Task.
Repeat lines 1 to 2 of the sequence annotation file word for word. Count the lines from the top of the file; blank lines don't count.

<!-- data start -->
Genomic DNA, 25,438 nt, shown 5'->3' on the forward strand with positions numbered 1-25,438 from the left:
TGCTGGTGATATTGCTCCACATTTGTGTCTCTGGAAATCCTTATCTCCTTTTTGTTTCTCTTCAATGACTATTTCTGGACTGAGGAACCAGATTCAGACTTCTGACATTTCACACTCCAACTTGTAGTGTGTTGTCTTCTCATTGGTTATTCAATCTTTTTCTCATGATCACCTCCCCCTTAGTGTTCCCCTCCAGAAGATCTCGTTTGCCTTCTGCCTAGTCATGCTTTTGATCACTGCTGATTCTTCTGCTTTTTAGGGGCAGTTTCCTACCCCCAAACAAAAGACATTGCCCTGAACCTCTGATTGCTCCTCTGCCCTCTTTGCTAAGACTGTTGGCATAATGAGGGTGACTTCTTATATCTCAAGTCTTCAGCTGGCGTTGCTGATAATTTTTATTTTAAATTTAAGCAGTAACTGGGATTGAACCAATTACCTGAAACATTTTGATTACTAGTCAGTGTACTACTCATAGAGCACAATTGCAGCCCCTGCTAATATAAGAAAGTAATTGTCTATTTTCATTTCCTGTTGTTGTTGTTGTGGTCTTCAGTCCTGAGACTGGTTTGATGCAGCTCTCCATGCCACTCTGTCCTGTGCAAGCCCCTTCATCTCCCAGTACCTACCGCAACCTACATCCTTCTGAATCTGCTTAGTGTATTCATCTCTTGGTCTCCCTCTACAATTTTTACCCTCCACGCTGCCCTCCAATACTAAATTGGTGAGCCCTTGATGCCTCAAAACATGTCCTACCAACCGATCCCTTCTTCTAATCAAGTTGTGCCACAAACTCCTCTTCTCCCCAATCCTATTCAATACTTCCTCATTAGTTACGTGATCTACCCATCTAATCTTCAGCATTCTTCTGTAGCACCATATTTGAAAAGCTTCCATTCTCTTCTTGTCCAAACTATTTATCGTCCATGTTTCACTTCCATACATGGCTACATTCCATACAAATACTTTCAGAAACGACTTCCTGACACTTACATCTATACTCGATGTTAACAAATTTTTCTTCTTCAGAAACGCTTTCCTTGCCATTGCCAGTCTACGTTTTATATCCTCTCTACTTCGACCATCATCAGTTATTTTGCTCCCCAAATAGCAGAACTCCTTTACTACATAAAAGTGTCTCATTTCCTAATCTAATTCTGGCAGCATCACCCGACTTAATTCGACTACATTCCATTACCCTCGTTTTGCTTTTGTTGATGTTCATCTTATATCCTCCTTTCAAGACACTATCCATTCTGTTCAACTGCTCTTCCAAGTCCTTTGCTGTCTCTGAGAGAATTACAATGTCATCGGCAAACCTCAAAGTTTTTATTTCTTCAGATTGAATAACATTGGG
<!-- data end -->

Genomic DNA, 25,438 nt, shown 5'->3' on the forward strand with positions numbered 1-25,438 from the left:
TGCTGGTGATATTGCTCCACATTTGTGTCTCTGGAAATCCTTATCTCCTTTTTGTTTCTCTTCAATGACTATTTCTGGACTGAGGAACCAGATTCAGACTTCTGACATTTCACACTCCAACTTGTAGTGTGTTGTCTTCTCATTGGTTATTCAATCTTTTTCTCATGATCACCTCCCCCTTAGTGTTCCCCTCCAGAAGATCTCGTTTGCCTTCTGCCTAGTCATGCTTTTGATCACTGCTGATTCTTCTGCTTTTTAGGGGCAGTTTCCTACCCCCAAACAAAAGACATTGCCCTGAACCTCTGATTGCTCCTCTGCCCTCTTTGCTAAGACTGTTGGCATAATGAGGGTGACTTCTTATATCTCAAGTCTTCAGCTGGCGTTGCTGATAATTTTTATTTTAAATTTAAGCAGTAACTGGGATTGAACCAATTACCTGAAACATTTTGATTACTAGTCAGTGTACTACTCATAGAGCACAATTGCAGCCCCTGCTAATATAAGAAAGTAATTGTCTATTTTCATTTCCTGTTGTTGTTGTTGTGGTCTTCAGTCCTGAGACTGGTTTGATGCAGCTCTCCATGCCACTCTGTCCTGTGCAAGCCCCTTCATCTCCCAGTACCTACCGCAACCTACATCCTTCTGAATCTGCTTAGTGTATTCATCTCTTGGTCTCCCTCTACAATTTTTACCCTCCACGCTGCCCTCCAATACTAAATTGGTGAGCCCTTGATGCCTCAAAACATGTCCTACCAACCGATCCCTTCTTCTAATCAAGTTGTGCCACAAACTCCTCTTCTCCCCAATCCTATTCAATACTTCCTCATTAGTTACGTGATCTACCCATCTAATCTTCAGCATTCTTCTGTAGCACCATATTTGAAAAGCTTCCATTCTCTTCTTGTCCAAACTATTTATCGTCCATGTTTCACTTCCATACATGGCTACATTCCATACAAATACTTTCAGAAACGACTTCCTGACACTTACATCTATACTCGATGTTAACAAATTTTTCTTCTTCAGAAACGCTTTCCTTGCCATTGCCAGTCTACGTTTTATATCCTCTCTACTTCGACCATCATCAGTTATTTTGCTCCCCAAATAGCAGAACTCCTTTACTACATAAAAGTGTCTCATTTCCTAATCTAATTCTGGCAGCATCACCCGACTTAATTCGACTACATTCCATTACCCTCGTTTTGCTTTTGTTGATGTTCATCTTATATCCTCCTTTCAAGACACTATCCATTCTGTTCAACTGCTCTTCCAAGTCCTTTGCTGTCTCTGAGAGAATTACAATGTCATCGGCAAACCTCAAAGTTTTTATTTCTTCAGATTGAATAACATTGGG